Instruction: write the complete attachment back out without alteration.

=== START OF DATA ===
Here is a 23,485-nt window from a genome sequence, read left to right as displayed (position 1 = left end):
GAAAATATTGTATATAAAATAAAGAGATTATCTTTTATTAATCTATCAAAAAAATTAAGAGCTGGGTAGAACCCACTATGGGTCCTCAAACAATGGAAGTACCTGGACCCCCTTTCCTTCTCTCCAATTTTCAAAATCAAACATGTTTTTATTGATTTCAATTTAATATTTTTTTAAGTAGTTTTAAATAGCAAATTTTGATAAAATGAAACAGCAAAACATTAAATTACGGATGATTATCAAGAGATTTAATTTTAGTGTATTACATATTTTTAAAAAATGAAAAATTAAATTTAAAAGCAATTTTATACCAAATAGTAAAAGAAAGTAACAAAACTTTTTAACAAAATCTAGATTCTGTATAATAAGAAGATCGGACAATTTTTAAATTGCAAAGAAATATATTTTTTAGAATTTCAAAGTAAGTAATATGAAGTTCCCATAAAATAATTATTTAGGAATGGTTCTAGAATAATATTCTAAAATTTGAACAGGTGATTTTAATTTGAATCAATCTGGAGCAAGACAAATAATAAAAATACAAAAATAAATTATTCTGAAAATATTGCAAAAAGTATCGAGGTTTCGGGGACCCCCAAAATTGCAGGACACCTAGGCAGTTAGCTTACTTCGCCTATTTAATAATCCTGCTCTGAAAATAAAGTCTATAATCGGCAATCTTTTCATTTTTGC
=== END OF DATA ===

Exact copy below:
Here is a 23,485-nt window from a genome sequence, read left to right as displayed (position 1 = left end):
GAAAATATTGTATATAAAATAAAGAGATTATCTTTTATTAATCTATCAAAAAAATTAAGAGCTGGGTAGAACCCACTATGGGTCCTCAAACAATGGAAGTACCTGGACCCCCTTTCCTTCTCTCCAATTTTCAAAATCAAACATGTTTTTATTGATTTCAATTTAATATTTTTTTAAGTAGTTTTAAATAGCAAATTTTGATAAAATGAAACAGCAAAACATTAAATTACGGATGATTATCAAGAGATTTAATTTTAGTGTATTACATATTTTTAAAAAATGAAAAATTAAATTTAAAAGCAATTTTATACCAAATAGTAAAAGAAAGTAACAAAACTTTTTAACAAAATCTAGATTCTGTATAATAAGAAGATCGGACAATTTTTAAATTGCAAAGAAATATATTTTTTAGAATTTCAAAGTAAGTAATATGAAGTTCCCATAAAATAATTATTTAGGAATGGTTCTAGAATAATATTCTAAAATTTGAACAGGTGATTTTAATTTGAATCAATCTGGAGCAAGACAAATAATAAAAATACAAAAATAAATTATTCTGAAAATATTGCAAAAAGTATCGAGGTTTCGGGGACCCCCAAAATTGCAGGACACCTAGGCAGTTAGCTTACTTCGCCTATTTAATAATCCTGCTCTGAAAATAAAGTCTATAATCGGCAATCTTTTCATTTTTGC